Do Response Options in the Implicit Relational Assessment Procedure (IRAP) Matter? A Comparison of Contextual Relations versus Relational Coherent Indicators

  • Emma Maloney
  • Mairéad Foody
  • Carol MurphyEmail author
Original Article


Empirical analysis of features of the Implicit Relational Assessment Procedure may be important to results. As such, the current research compared effects of response options that were contextually cued relational responses (Crels) versus relational coherence indicators (RCIs) across two IRAPs conducted with college student participants (N = 40). The IRAPs were similar except for the response options used, which were either “Same”/“Opposite” (Crels) versus “Accurate”/“Inaccurate” (RCIs). D-scores for both IRAPs showed the expected IRAP effect (bias). A critical difference was noted dependent upon the type of response options used: the IRAP effect was shown to be stronger when Crel response options were used. There was no statistically significant interaction effect shown between response option used and order of completion (i.e., Crel IRAP first vs. RCI IRAP first), however, there was a statistically significant interaction effect shown between type of response options used on the IRAP, order of completion, and block-order presentation (consistent trial-blocks vs. inconsistent trial blocks presented first). Findings are discussed regarding potential implications and further research.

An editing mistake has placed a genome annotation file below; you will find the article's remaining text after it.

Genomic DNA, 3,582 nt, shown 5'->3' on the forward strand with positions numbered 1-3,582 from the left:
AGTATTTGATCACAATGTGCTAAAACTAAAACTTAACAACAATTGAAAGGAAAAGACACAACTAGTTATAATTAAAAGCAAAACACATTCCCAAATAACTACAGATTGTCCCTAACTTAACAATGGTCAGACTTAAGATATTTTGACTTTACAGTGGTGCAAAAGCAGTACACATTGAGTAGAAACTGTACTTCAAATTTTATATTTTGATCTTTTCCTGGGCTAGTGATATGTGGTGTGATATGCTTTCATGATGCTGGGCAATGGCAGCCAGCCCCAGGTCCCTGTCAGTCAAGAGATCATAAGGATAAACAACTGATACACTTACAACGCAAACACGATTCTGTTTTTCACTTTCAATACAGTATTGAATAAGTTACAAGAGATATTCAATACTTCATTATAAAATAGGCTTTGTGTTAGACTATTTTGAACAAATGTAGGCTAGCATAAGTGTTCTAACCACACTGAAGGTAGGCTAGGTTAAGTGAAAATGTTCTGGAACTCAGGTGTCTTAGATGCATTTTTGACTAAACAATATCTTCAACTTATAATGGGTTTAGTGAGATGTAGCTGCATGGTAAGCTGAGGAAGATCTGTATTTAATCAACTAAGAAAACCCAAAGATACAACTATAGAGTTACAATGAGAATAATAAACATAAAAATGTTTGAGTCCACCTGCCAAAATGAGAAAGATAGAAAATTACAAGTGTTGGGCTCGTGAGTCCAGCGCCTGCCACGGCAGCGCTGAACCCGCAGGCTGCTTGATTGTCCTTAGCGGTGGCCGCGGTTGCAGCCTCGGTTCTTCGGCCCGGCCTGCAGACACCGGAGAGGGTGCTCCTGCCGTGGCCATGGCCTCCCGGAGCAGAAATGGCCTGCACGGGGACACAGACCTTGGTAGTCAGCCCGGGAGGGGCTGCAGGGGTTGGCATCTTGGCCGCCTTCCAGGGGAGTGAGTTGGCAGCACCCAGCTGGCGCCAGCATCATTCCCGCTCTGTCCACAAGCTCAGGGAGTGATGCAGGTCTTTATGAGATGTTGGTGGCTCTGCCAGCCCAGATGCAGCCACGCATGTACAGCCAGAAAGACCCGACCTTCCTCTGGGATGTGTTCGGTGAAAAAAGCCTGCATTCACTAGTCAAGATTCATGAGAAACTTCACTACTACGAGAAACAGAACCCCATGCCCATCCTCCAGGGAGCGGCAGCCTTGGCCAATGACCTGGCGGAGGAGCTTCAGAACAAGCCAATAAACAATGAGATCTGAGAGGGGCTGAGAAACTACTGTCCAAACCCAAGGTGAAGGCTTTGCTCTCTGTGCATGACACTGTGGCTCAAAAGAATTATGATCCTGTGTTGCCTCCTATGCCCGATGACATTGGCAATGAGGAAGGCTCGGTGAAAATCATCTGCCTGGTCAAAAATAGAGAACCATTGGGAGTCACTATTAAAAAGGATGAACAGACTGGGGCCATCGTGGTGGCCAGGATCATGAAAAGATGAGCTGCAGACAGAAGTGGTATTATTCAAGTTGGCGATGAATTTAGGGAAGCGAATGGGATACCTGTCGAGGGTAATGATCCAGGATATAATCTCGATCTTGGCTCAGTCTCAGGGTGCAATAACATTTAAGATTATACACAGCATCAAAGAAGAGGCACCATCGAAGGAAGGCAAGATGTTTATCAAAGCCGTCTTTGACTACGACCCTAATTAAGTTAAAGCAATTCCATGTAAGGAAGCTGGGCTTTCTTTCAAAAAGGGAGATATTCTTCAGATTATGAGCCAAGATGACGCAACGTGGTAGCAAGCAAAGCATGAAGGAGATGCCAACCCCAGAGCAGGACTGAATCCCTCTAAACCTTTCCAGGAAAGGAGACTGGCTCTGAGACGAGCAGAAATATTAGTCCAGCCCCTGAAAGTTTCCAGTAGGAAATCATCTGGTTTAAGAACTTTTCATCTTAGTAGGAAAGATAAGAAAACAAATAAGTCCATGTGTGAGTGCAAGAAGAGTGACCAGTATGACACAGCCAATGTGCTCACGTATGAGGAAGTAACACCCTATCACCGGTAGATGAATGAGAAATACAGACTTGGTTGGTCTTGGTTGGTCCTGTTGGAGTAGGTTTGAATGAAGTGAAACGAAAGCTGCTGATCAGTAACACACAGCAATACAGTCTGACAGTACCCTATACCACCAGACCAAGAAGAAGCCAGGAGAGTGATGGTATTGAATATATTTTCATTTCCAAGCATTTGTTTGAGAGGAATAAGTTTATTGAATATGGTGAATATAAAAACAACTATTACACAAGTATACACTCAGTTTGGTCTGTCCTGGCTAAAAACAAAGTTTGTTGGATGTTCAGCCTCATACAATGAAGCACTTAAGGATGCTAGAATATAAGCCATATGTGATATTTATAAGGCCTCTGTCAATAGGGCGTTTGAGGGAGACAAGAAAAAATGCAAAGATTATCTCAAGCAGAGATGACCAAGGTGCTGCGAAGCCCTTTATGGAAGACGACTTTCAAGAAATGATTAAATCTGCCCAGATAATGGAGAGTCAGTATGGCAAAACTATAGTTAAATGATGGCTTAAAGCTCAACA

IRAP CrelRCIs response options 


Availability of Data and Materials

All data and materials used in this study are available on request from the corresponding author.

Funding Information

The second author is funded by the Marie-Sklodowska-Curie Actions COFUND Collaborative Research Fellowship for a Responsive and Innovative Europe (CAROLINE).

Compliance with Ethical Standards

Conflict of Interest

On behalf of all authors, the corresponding author states that there is no conflict of interest.

Ethical approval

All procedures performed in studies involving human participants were in accordance with the ethical standards of the institutional and/or national research committee and with the 1964 Helsinki declaration and its later amendments or comparable ethical standards.

Informed consent

Informed consent was obtained from all individual participants included in the study.


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Copyright information

© Association for Behavior Analysis International 2019

Authors and Affiliations

  1. 1.National University of IrelandMaynoothIreland
  2. 2.Dublin City UniversityDublin CityIreland
  3. 3.National University of IrelandMaynoothIreland

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